With the recent release of "The Fantastic Beasts and Where to Find Them" on DVD, we got to thinking about, well, fantastic beasts, such as Bigfoot and the Loch Ness Monster. Over the years, other cryptids have gained notoriety around the world, despite lurking in trees, under waves, or behind boulders. With that in mind, we've pulled together eight destinations and the mythical creature associated with each, plus top to-dos in each place. Wannabe cryptozoologists, get packing!
The Yeti (a.k.a. the Abominable Snowman) may have the highest credibility among mythical creatures. That’s because of how deep the creature is embedded in Himalayan folklore; locals are unshakeable in their conviction that there is a real, live “man bear” inhabiting the Himalayan region. Noted explorers have said they’ve witnessed the creature and/or photographed its footprints, and even Sir Edmund Hillary, the first man to reach the top of Mount Everest, was convinced.
Kathmandu, where nearly every Sherpa has a story, is Yeti central. Hike the verdant Shivapuri Nagarjun National Park and enjoy views of the Kathmandu Valley. Most hikes start at Budhanilkantha, a village known for having the largest stone carving in all of Nepal (a black basalt sleeping Vishnu, the Hindu god of preservation). Biking tours are easily available, and rickshaw rides to sample street food, including samosas and aloo paratha, are popular during the day and evening.
Bigfoot, the famous denizen of the Pacific Northwest, has been spotted and/or heard in just about every forested area from northern California up to British Columbia. The encounters have been going on for the past 200 years, and were found in Native American stories well before that. But it’s Oregon that is the hub of the “I saw a Sasquatch!” reports. Specifically, Oregon Route 224, which runs southeast from Portland into the Cascade Range, seems to be a particularly hot stretch for sightings.
A walkable city with outdoorsy people who love their locally-brewed coffee (and beer), Portland is also known for farmers’ markets and quirky museums. There’s the Portland Puppet Museum, which offers free admission, and the Stark’s Vacuum Museum, for starters. At the Portland International Rose Test Garden, rose breeders enter their new varieties to see if they flourish. It’s a beautiful, fragrant park to stop in.
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Eyewitnesses of the kappa — a goblin-like creature that hangs around river banks — don’t agree on its appearance. Generally, the mythical creature, which is found in Japanese folklore, is noted as being about the size of a big monkey, but more human in its movements, and featuring greenish-blue skin.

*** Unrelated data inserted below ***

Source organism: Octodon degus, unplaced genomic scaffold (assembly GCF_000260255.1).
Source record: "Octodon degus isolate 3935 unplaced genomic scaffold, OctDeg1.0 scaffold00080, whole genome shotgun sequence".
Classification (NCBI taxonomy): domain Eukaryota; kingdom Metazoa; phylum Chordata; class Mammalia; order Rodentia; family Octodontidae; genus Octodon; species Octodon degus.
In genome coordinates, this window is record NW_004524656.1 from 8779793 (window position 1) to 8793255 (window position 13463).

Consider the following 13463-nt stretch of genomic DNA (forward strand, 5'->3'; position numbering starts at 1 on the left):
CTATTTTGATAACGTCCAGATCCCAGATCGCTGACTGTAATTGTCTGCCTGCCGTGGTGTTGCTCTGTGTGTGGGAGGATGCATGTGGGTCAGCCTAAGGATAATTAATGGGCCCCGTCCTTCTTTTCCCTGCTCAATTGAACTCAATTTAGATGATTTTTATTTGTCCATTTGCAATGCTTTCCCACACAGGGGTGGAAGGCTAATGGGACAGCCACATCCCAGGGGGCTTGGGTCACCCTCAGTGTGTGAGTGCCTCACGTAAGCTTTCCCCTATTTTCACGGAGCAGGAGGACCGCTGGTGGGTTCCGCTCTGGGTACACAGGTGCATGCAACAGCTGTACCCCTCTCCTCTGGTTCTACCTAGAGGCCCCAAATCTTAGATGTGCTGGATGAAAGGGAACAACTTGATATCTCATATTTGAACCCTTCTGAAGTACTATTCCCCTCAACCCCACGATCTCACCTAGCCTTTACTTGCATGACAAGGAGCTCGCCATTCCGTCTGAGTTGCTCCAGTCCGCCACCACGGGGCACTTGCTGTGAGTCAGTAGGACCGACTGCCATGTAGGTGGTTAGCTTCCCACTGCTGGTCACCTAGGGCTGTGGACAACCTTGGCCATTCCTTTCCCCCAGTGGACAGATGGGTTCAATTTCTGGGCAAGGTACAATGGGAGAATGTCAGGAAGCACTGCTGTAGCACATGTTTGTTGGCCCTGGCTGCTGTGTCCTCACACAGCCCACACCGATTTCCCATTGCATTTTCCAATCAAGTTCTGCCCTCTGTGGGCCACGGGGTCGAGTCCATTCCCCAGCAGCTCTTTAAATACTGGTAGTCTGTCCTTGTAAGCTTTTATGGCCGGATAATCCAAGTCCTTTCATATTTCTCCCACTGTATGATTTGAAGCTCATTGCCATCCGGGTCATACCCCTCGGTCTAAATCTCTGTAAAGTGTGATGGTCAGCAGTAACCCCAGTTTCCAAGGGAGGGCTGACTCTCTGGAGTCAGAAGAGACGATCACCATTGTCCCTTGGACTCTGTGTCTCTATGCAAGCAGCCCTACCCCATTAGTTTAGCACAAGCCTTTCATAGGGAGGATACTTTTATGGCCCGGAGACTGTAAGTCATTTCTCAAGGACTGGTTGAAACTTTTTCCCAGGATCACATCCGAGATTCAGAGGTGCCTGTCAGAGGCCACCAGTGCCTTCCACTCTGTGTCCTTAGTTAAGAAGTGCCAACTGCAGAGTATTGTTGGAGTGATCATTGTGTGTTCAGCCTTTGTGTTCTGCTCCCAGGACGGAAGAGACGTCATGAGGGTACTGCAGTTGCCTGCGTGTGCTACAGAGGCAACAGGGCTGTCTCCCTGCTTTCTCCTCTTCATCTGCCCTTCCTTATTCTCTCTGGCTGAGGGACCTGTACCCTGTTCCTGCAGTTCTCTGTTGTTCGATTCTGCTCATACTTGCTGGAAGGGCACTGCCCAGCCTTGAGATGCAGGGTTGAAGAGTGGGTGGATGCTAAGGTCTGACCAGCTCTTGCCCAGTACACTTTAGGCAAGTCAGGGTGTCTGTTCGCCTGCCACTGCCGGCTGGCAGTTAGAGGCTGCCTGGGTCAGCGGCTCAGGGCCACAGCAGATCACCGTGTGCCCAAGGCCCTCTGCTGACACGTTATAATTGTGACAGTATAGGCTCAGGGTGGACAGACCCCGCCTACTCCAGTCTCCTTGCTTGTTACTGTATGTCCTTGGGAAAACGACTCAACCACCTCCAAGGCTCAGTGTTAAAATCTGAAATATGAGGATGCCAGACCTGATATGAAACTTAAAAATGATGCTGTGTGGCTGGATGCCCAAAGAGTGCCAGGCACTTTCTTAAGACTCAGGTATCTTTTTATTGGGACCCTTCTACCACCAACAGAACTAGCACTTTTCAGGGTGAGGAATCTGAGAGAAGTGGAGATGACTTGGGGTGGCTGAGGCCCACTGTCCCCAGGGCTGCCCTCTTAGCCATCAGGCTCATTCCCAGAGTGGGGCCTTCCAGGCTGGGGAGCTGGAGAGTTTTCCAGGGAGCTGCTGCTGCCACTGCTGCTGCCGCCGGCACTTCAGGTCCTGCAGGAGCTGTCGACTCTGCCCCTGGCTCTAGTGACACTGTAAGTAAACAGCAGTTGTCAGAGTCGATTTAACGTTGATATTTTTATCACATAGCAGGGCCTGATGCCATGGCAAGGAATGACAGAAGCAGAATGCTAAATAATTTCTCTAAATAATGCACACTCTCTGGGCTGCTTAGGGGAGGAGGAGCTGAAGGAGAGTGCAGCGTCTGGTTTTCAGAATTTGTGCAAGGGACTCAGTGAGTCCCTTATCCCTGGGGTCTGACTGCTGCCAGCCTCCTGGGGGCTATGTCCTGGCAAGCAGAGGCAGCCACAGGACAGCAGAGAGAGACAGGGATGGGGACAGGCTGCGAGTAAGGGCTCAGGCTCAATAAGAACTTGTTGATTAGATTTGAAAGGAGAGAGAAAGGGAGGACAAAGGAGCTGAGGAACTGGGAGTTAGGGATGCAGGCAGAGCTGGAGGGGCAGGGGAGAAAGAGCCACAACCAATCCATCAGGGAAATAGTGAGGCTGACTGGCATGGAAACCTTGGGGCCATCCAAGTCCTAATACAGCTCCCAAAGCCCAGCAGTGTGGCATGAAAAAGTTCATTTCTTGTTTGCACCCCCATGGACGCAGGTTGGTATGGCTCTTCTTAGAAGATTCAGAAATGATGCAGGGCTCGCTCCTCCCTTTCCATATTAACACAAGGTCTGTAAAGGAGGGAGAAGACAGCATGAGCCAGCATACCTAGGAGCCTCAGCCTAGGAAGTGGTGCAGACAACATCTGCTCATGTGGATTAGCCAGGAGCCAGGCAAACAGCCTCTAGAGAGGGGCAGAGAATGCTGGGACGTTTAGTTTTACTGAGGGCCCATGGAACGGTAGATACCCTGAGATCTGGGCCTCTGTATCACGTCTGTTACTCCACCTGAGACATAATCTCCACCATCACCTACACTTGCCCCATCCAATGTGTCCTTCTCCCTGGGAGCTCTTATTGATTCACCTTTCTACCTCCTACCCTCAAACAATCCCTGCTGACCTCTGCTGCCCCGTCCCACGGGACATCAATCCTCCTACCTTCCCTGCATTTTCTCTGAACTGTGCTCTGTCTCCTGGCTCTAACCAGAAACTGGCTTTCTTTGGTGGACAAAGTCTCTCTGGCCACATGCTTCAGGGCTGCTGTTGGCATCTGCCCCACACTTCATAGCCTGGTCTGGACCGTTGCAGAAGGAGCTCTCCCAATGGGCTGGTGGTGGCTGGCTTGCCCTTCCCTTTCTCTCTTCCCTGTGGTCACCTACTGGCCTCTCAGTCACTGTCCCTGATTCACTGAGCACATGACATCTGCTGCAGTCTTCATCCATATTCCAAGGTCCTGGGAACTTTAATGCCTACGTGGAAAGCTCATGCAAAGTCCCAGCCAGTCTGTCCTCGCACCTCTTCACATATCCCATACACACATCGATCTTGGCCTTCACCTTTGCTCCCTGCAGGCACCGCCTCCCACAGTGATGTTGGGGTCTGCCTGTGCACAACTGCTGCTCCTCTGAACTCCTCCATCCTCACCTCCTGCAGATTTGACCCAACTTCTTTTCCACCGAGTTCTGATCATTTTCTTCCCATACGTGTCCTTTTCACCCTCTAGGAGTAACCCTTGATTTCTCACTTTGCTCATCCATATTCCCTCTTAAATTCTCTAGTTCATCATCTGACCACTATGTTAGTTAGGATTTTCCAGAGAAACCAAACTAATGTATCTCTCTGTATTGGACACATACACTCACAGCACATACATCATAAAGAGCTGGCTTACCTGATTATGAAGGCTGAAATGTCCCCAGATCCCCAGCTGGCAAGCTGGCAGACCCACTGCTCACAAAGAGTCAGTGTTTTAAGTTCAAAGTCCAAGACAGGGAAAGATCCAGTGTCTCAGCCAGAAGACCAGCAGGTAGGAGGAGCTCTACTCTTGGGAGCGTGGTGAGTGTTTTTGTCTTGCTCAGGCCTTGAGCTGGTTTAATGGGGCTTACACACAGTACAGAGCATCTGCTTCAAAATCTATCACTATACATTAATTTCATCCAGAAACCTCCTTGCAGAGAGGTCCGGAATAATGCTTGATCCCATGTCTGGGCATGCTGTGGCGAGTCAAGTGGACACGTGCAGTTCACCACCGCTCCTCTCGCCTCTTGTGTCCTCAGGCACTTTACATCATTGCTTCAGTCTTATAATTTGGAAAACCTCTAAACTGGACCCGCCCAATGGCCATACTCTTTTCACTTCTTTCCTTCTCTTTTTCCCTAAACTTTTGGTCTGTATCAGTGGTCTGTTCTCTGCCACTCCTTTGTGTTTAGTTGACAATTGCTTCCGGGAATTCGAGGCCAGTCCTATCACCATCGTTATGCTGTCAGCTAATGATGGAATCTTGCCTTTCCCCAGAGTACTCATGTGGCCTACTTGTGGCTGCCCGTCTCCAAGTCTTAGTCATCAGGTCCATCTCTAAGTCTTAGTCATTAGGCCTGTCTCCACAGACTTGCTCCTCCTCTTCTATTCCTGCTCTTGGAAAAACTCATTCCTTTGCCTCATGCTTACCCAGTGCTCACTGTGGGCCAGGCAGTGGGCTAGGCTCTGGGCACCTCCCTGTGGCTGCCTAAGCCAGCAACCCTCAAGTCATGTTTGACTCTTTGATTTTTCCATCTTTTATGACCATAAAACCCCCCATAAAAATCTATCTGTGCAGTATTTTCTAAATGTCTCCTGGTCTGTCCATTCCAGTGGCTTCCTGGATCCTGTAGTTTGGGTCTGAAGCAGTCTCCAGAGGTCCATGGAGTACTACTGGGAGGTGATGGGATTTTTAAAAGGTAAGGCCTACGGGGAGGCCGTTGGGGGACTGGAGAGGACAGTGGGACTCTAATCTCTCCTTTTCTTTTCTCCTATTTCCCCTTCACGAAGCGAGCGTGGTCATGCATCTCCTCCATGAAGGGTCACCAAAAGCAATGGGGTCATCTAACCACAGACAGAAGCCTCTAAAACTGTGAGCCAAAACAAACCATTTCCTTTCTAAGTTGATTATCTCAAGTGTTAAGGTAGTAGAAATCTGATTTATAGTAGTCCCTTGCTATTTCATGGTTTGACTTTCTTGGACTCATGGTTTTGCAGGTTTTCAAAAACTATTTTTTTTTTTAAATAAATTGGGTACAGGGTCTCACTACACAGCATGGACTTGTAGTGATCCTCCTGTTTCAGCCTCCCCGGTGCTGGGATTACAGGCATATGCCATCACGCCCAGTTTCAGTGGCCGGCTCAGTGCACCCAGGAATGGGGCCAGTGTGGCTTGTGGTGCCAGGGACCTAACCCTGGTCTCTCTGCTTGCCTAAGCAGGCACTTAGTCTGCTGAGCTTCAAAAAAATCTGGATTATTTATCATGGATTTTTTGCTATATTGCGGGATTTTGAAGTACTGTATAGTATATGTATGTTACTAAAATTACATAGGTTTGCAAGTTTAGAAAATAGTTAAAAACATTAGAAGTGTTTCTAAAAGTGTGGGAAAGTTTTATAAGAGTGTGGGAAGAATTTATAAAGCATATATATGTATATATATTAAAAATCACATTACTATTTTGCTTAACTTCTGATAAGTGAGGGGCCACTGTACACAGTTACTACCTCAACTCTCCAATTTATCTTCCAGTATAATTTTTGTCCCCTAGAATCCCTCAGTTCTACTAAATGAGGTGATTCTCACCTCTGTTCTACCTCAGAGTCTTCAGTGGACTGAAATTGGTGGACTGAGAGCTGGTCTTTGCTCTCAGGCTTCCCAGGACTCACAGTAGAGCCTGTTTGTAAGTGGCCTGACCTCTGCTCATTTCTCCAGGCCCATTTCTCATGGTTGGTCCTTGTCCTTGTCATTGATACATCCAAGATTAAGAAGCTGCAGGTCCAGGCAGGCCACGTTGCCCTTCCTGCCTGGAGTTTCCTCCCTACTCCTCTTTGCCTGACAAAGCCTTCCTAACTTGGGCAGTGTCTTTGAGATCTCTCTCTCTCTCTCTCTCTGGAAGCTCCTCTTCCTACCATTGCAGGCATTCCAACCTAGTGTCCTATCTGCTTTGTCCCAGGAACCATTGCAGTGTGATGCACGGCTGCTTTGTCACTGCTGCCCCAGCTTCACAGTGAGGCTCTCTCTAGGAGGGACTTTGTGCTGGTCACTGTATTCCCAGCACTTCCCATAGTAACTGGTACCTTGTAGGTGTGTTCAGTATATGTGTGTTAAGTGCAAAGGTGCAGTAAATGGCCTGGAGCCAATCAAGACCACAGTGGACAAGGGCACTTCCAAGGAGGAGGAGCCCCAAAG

Of course, you can always stop by the Iwatayama Monkey Park in Kyoto to see another animal found only in Japan: snow monkeys, or Japanese macaques. They are the only monkeys on earth to live in a habitat that far north. The Golden Temple (Kinkakuji), also in Kyoto, is arguably the most impressive site among the many Buddhist temples, Shinto shrines, and gardens. Manga fans will want to check out the Kyoto International Manga Museum. If you’re lucky enough to be visiting in the spring, the fluffy cherry blossoms will be a special treat.
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The Everglades are known for being dark, dank, and mysterious — the perfect stomping ground for a Skunk Ape. The southern cousin of Bigfoot, this slimmer and shorter ape-like creature allegedly smells like it has been sprayed by a skunk or like sewage. The Skunk Ape Research Headquarters (the owner, who has himself had three encounters with the stinky cryptid, encourages curious visitors to stop by) is in the small town of Ochopee, about 35 miles east of Naples.
Everglades airboat tours are the easiest way to explore the elusive apes’ lair. Luckily, many companies offer them. Plus, Skunk Ape trivia and fun facts are usually offered by the tour guides. For instance, serious Skunk Ape hunters are sure to try and lure them with their favorite treats (wet lima beans and deer liver).
When you’ve had enough of searching, head back to Naples, where you can catch feedings at the Naples Zoo, home to exotic critters like fossas and lemurs. Also a short drive away is the Corkscrew Swamp Sanctuary, where visitors can check out 600-year-old cypress trees and the super-rare ghost orchid. You’re also likely to see otters, alligators, and plenty of endangered birds here. Plus, it’s a landing place for migrating butterflies in the fall and winter.